This summer, Oldershaw also coached his son Mark to bronze in the C-1 1000m earning the first medal for the Oldershaw family and delivering one of the most memorable moments of the 2012 Summer Games.

“It was extremely exciting and nerve wracking and I was obviously very proud of him,” said Scott. “There’s always going to be different emotions involved when you’re coaching your son and there will be times where you will switch between being a coach and being a father without having the two interfere.”

An emotional challenge, indeed.

Dealing with emotions is something that all coaches must learn to master to be effective. This is especially true when coaching a team of athletes according to the Tanya Dubnicoff, the coach of the bronze-medal winning cycling pursuit team.

Dubnicoff states that every team has its own dynamics and a coach needs to be know when to step in and when to let the athletes figure things out for themselves.

“You give a lot of the reins to the athletes to guide the team. The team is its own nucleus so they contribute to that dynamic and it’s taken care of within the group,” said Dubnicoff while at a recent training camp in California.

Dubnicoff knows all about the pressure and the ups and downs that come with competing at such a high level of sport. A three-time Olympian herself and a decorated cyclist, Dubnicoff said she thought she could transfer many of the life lessons and skills she learned during a career that also included the 1993 world sprint title and four Pan American Games gold medals.

Coaching always piqued her interest while growing up in the system and Dubnicoff said she felt like it would be a natural transition into a new career where she can help mold the latest crop of cyclists.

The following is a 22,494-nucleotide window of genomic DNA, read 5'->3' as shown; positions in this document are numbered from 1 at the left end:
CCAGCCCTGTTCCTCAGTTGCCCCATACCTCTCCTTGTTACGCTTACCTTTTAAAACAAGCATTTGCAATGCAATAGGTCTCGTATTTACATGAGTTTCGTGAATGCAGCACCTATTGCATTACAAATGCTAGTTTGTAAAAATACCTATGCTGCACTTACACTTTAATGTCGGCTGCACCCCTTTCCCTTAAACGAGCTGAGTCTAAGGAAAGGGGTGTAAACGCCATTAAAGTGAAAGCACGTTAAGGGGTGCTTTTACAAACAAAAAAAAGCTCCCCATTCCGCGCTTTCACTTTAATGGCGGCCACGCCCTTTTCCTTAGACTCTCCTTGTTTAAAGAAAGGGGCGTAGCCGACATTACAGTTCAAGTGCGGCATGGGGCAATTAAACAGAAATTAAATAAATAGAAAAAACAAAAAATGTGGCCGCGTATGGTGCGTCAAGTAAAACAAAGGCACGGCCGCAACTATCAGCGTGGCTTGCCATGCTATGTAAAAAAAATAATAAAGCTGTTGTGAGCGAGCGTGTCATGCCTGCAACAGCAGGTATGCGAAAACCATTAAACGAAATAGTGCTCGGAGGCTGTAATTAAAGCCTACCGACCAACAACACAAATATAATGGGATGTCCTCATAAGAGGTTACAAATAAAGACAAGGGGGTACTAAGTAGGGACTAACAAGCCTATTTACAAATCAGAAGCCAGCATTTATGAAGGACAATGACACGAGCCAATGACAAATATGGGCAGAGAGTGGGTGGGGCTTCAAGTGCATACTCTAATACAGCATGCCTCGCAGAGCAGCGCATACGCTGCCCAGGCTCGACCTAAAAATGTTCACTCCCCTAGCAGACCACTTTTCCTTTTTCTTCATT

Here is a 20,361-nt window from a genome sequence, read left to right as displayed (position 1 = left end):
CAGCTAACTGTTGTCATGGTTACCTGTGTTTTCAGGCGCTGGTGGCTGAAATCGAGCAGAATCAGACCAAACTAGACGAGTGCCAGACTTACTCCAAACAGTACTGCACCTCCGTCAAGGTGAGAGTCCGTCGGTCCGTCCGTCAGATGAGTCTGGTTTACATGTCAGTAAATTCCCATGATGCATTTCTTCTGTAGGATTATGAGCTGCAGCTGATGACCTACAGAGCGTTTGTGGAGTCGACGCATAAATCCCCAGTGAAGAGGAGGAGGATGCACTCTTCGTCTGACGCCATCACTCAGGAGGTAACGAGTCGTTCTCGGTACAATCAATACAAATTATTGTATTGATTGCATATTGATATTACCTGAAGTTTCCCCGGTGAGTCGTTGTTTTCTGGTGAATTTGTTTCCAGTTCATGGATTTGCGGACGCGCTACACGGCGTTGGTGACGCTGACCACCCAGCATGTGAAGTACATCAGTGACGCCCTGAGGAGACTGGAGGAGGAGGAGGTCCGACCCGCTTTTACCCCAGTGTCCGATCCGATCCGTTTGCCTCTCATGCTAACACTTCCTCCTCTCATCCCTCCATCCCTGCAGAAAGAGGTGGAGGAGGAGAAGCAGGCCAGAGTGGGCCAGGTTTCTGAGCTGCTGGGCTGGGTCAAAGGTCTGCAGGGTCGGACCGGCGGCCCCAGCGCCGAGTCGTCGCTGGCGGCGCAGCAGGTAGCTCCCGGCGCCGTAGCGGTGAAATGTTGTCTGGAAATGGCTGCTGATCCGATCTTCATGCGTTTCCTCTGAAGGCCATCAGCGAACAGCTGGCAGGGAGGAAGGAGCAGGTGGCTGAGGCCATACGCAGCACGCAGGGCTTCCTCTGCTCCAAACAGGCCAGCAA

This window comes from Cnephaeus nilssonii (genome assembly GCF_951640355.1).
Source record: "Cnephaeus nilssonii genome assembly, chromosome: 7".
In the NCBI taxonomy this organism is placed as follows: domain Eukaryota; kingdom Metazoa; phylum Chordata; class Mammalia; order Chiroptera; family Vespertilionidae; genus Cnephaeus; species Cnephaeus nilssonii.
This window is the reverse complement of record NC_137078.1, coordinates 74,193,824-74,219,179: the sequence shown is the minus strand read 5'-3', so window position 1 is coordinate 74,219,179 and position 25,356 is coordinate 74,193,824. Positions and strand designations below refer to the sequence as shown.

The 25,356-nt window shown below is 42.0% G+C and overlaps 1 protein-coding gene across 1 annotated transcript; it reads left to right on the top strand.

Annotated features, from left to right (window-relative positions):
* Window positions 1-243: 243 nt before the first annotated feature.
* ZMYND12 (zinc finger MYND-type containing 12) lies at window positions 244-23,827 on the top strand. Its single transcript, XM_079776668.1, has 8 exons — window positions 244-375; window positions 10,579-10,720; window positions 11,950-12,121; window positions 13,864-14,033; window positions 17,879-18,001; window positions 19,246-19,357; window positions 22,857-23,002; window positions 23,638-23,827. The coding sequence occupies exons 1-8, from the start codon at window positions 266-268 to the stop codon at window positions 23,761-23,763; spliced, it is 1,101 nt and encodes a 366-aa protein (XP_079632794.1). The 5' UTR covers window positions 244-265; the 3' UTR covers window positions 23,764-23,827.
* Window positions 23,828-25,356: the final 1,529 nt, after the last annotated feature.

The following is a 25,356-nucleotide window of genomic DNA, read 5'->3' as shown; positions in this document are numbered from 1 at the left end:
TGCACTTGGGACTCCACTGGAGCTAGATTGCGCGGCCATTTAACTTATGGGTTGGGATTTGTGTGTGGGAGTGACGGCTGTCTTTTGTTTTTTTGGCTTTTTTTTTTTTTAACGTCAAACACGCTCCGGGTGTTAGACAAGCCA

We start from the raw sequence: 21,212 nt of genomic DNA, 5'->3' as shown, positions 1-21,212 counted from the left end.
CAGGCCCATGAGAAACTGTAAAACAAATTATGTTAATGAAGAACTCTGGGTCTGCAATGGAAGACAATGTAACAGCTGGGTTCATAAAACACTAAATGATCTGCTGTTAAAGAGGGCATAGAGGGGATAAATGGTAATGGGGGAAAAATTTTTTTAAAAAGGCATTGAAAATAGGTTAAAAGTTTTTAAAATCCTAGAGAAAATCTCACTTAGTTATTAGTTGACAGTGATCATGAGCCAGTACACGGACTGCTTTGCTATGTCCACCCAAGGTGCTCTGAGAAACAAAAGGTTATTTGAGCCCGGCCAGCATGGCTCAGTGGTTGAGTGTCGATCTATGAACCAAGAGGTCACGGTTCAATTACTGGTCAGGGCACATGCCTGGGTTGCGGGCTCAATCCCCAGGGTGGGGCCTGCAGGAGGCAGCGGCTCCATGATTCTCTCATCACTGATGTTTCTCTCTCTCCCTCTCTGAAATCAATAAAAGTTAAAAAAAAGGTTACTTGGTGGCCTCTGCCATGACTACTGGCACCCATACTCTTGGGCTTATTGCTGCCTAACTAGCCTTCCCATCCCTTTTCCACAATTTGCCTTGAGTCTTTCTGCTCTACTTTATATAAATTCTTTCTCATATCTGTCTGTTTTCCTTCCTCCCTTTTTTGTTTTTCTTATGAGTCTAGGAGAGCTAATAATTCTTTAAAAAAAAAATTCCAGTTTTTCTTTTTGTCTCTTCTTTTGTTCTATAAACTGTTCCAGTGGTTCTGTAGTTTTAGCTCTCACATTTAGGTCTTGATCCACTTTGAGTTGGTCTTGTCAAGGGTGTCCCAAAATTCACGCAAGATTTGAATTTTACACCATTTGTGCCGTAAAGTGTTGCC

Her women’s pursuit team of Gillian Carleton, Tara Whitten and Jasmin Glaesser won bronze in London and her passion for reaching that goal was clearly undeniable.

“The biggest thing for me is to be there for the athletes and to be the buffer between them and everything else,” said Dubnicoff. “It calms down the athletes and we reassure them that we are giving them everything that they need to succeed.”

A total of 24 coaches in 11 different sports will be awarded cheques at a COC luncheon on Thursday, November 8th in Montreal, Quebec.

The recipients of the awards are:

Sport Coach
Aquatics – Diving Aaron Dziver
Aquatics – Diving Cesar Augusto Henderson
Aquatics – Diving Yihua Li
Aquatics – Swimming Randy Bennett
Aquatics – Swimming Ronald Jacks
Aquatics – Swimming Thomas F. Johnson
Athletics Jeff Huntoon
Athletics Joel Skinner
Canoe/Kayak – Flatwater Frédéric Jobin
Canoe/Kayak – Flatwater Scott Oldershaw
Cycling – Track Tanya Dubnicoff
Cycling – Track Richard Wooles
Football Simon Eaddy
Football John Herdman
Football Robert Sherman
Gymnastics – Trampoline David Ross
Judo Nicolas Gill
Rowing John Keogh
Rowing Michael Spracklen
Weightlifting Walter Bailey
Weightlifting Guy Marineau
Wrestling – Freestyle Martin Calder
Wrestling – Freestyle Paul Ragusa
Wrestling – Freestyle Leigh Vierling

–    George Fadel